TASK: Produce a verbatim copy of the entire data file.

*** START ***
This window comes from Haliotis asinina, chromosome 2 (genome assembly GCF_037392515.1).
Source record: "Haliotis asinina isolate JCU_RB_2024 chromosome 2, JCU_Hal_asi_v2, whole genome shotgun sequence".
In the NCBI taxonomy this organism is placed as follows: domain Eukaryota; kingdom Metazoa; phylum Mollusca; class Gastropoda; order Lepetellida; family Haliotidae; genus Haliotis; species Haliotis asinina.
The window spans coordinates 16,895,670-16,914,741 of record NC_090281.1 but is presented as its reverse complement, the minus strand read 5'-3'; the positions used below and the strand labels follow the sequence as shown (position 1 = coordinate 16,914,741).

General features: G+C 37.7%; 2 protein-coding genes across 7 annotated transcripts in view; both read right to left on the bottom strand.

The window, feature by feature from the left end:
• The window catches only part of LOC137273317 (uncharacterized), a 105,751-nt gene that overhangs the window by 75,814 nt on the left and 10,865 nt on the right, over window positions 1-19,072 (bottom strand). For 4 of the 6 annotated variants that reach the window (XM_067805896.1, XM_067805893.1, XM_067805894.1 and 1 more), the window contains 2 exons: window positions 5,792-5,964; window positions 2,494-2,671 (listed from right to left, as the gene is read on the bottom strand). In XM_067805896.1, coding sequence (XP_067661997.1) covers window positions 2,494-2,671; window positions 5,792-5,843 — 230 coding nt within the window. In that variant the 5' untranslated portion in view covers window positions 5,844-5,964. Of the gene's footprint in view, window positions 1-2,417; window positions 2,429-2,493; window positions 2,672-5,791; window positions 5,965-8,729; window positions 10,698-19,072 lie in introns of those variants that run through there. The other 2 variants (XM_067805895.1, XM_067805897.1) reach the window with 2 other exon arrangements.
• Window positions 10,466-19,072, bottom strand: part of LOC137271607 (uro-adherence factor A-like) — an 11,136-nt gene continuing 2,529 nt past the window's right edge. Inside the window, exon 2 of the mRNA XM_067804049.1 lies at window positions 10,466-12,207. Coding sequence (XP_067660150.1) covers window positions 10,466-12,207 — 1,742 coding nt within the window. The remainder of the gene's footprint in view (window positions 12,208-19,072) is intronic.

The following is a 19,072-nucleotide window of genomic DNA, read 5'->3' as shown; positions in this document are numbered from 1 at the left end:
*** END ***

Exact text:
This window comes from Haliotis asinina, chromosome 2 (genome assembly GCF_037392515.1).
Source record: "Haliotis asinina isolate JCU_RB_2024 chromosome 2, JCU_Hal_asi_v2, whole genome shotgun sequence".
In the NCBI taxonomy this organism is placed as follows: domain Eukaryota; kingdom Metazoa; phylum Mollusca; class Gastropoda; order Lepetellida; family Haliotidae; genus Haliotis; species Haliotis asinina.
The window spans coordinates 16,895,670-16,914,741 of record NC_090281.1 but is presented as its reverse complement, the minus strand read 5'-3'; the positions used below and the strand labels follow the sequence as shown (position 1 = coordinate 16,914,741).

General features: G+C 37.7%; 2 protein-coding genes across 7 annotated transcripts in view; both read right to left on the bottom strand.

The window, feature by feature from the left end:
• The window catches only part of LOC137273317 (uncharacterized), a 105,751-nt gene that overhangs the window by 75,814 nt on the left and 10,865 nt on the right, over window positions 1-19,072 (bottom strand). For 4 of the 6 annotated variants that reach the window (XM_067805896.1, XM_067805893.1, XM_067805894.1 and 1 more), the window contains 2 exons: window positions 5,792-5,964; window positions 2,494-2,671 (listed from right to left, as the gene is read on the bottom strand). In XM_067805896.1, coding sequence (XP_067661997.1) covers window positions 2,494-2,671; window positions 5,792-5,843 — 230 coding nt within the window. In that variant the 5' untranslated portion in view covers window positions 5,844-5,964. Of the gene's footprint in view, window positions 1-2,417; window positions 2,429-2,493; window positions 2,672-5,791; window positions 5,965-8,729; window positions 10,698-19,072 lie in introns of those variants that run through there. The other 2 variants (XM_067805895.1, XM_067805897.1) reach the window with 2 other exon arrangements.
• Window positions 10,466-19,072, bottom strand: part of LOC137271607 (uro-adherence factor A-like) — an 11,136-nt gene continuing 2,529 nt past the window's right edge. Inside the window, exon 2 of the mRNA XM_067804049.1 lies at window positions 10,466-12,207. Coding sequence (XP_067660150.1) covers window positions 10,466-12,207 — 1,742 coding nt within the window. The remainder of the gene's footprint in view (window positions 12,208-19,072) is intronic.

The following is a 19,072-nucleotide window of genomic DNA, read 5'->3' as shown; positions in this document are numbered from 1 at the left end: